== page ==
There is a common misperception misconception that if you have a will, you’re covered. And the marketplace feeds this notion promising cheap and easy documents you can make yourself. After all, lawyers are expensive, and who doesn’t like saving money? When I see these advertisements for DIY estate planning documents, the image I see in my head is poor Tom Hanks’ character in Castaway trying to take care of his cavity with an ice skate.
What a Will Does
A will is one way to state who will receive your property after you’re gone, who will be in charge of dividing your property, and who will take care of your minor children. A will only has legal power after you pass away. A will must go through probate, if the estate (all the property you own at death) has a gross value of over $150,000.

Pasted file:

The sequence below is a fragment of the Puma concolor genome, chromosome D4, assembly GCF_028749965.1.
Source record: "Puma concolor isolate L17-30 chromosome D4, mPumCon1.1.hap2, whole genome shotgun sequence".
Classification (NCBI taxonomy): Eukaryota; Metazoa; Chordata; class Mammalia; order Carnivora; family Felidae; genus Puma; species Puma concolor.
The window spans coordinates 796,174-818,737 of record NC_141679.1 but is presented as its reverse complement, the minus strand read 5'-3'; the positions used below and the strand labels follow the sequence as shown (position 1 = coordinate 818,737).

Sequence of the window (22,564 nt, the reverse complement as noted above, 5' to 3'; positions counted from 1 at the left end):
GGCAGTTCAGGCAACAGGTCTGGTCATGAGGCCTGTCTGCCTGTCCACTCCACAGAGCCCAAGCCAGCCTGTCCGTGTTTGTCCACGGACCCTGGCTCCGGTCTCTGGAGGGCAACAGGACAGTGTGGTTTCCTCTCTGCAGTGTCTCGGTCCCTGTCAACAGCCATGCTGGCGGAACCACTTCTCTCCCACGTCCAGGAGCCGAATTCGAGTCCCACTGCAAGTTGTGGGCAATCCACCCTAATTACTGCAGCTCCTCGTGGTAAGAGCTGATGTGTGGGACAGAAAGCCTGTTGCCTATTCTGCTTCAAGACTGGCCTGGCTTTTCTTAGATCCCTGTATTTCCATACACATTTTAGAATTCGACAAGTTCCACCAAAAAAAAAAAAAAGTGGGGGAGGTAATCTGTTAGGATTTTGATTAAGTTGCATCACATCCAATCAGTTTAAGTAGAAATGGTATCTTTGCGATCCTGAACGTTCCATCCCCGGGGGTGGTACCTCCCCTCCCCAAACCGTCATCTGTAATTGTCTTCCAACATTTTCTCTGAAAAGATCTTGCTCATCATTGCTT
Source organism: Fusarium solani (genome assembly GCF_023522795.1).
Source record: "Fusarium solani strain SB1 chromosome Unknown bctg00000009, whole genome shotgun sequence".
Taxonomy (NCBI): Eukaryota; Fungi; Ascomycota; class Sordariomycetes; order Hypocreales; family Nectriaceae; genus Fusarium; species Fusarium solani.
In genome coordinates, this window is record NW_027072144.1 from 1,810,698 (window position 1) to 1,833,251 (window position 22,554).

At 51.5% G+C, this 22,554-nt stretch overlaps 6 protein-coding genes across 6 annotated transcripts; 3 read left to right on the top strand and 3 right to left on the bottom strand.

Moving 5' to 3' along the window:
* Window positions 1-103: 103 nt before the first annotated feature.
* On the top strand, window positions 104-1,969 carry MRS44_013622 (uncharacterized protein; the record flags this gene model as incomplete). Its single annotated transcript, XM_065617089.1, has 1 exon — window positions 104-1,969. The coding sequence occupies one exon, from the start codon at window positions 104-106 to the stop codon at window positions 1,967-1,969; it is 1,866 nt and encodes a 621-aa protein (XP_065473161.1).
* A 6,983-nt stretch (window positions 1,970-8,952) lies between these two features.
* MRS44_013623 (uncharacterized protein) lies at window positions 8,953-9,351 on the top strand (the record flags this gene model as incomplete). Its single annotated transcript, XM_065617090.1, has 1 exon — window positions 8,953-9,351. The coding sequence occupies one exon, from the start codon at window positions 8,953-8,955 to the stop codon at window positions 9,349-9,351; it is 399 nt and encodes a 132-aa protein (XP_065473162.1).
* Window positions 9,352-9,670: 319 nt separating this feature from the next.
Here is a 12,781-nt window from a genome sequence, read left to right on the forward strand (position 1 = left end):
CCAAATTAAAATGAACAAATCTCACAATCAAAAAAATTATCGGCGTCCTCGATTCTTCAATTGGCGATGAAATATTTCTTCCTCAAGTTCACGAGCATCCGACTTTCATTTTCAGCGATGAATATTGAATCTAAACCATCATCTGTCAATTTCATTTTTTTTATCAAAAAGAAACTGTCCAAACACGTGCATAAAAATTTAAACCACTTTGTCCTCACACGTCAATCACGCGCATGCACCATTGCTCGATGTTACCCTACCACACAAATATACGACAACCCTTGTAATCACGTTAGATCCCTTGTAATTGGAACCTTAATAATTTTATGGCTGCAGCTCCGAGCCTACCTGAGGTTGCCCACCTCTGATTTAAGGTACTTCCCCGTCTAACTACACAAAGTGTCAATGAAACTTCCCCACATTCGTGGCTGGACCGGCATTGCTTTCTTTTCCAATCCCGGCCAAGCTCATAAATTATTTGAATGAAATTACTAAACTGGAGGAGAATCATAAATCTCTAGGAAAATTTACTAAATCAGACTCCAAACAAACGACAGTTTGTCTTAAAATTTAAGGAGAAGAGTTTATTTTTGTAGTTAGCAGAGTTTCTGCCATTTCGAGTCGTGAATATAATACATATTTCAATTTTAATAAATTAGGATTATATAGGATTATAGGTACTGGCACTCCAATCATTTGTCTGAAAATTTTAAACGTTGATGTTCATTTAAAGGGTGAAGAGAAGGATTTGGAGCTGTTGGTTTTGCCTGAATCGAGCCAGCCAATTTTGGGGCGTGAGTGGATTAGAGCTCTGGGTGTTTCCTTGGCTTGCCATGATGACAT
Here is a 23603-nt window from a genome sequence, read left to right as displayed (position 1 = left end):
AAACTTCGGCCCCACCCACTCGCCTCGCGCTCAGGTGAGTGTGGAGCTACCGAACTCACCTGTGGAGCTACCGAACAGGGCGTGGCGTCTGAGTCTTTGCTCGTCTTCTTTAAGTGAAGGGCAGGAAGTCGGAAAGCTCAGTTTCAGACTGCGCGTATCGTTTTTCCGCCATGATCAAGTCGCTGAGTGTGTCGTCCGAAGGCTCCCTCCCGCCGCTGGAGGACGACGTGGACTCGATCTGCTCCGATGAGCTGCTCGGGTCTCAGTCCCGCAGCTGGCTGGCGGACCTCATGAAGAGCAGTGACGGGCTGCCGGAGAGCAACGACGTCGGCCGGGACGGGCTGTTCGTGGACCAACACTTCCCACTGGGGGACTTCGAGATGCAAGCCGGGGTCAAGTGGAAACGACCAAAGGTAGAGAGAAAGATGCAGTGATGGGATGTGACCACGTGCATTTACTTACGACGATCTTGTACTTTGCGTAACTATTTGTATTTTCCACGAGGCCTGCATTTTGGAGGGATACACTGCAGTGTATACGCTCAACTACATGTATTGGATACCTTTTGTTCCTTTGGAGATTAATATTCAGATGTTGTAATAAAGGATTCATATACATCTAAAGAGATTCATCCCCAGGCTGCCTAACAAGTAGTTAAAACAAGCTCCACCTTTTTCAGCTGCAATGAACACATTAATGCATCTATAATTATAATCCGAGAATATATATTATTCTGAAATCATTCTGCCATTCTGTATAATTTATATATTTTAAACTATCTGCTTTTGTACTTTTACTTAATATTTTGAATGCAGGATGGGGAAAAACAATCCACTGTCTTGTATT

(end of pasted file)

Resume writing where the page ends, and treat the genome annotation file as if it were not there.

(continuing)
What a Will Does Not Do
A will does not avoid probate. Why is that important? Let’s say you have a $300,000 house with equity of about $100,000. Probate attorney and executor fees are calculated on the gross value of the estate. For this example, we’ll estimate that the statutory attorney and executor fees alone (excluding other costs) total $18,000. Add in 6% for realtor fees to sell the property, and nearly 40% of your equity has disappeared. Also, it has taken at least six months on average, but commonly even longer for your heirs to even see any of that money.
Revocable Living Trust – the Pain Killer
The solution to the probate problem is the revocable living trust. A revocable living trust answers the same questions a will does, e.g., who will receive your property after you’re gone, who will be in charge of dividing your property, and who will take care of your minor children’s property. It just does it in a way that allows your heirs to avoid probate, and take immediate appropriate action without waiting for court. There is more that a living trust can do to protect your family and providing for the future, as I’ve written about before here, and here.